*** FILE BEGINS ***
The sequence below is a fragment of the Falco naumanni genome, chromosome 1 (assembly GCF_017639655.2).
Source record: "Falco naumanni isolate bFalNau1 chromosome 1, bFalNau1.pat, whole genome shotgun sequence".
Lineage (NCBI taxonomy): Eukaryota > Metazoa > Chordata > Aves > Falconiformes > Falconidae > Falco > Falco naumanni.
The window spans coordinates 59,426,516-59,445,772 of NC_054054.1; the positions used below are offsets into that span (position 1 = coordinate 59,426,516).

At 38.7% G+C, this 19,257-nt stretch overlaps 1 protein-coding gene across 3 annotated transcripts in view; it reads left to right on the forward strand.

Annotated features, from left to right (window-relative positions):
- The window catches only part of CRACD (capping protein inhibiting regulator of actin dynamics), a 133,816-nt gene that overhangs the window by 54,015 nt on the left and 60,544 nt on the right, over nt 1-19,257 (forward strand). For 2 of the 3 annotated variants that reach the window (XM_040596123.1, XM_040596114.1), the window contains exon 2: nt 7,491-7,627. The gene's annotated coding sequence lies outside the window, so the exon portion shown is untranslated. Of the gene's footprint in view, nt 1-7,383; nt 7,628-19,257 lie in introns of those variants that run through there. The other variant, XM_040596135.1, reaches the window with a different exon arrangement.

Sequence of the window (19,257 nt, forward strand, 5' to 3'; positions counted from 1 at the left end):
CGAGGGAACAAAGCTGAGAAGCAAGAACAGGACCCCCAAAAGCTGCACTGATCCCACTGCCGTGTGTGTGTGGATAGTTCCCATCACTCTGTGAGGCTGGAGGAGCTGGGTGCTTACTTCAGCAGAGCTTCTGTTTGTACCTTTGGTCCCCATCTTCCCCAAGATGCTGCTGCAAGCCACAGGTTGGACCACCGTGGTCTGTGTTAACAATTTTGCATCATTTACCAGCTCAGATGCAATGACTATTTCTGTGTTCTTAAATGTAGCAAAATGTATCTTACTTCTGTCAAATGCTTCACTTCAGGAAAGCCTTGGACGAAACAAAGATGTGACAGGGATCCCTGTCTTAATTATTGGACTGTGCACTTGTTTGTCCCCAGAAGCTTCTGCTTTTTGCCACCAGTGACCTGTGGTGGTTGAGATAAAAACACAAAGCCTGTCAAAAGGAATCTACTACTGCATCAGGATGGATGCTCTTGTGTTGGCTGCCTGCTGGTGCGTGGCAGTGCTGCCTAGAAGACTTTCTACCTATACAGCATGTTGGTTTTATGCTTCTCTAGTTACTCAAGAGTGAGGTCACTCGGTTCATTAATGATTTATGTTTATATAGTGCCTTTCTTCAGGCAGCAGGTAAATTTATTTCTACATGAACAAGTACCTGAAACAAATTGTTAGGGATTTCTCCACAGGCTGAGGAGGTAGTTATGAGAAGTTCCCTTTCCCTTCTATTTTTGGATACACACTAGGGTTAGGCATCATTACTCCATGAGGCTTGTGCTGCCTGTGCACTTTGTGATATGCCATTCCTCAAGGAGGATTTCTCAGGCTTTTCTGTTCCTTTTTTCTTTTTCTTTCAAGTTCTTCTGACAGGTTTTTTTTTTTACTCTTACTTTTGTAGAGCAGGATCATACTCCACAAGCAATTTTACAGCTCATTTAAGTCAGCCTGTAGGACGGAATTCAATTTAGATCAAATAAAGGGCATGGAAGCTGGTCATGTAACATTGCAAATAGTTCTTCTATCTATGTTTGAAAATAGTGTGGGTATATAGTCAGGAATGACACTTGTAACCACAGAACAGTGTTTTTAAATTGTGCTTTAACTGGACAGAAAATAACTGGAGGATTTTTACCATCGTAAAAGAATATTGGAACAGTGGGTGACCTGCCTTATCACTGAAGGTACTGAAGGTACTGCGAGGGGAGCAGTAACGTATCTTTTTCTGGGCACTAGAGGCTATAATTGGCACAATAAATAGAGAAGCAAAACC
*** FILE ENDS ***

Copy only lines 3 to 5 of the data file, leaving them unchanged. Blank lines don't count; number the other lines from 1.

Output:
Lineage (NCBI taxonomy): Eukaryota > Metazoa > Chordata > Aves > Falconiformes > Falconidae > Falco > Falco naumanni.
The window spans coordinates 59,426,516-59,445,772 of NC_054054.1; the positions used below are offsets into that span (position 1 = coordinate 59,426,516).

At 38.7% G+C, this 19,257-nt stretch overlaps 1 protein-coding gene across 3 annotated transcripts in view; it reads left to right on the forward strand.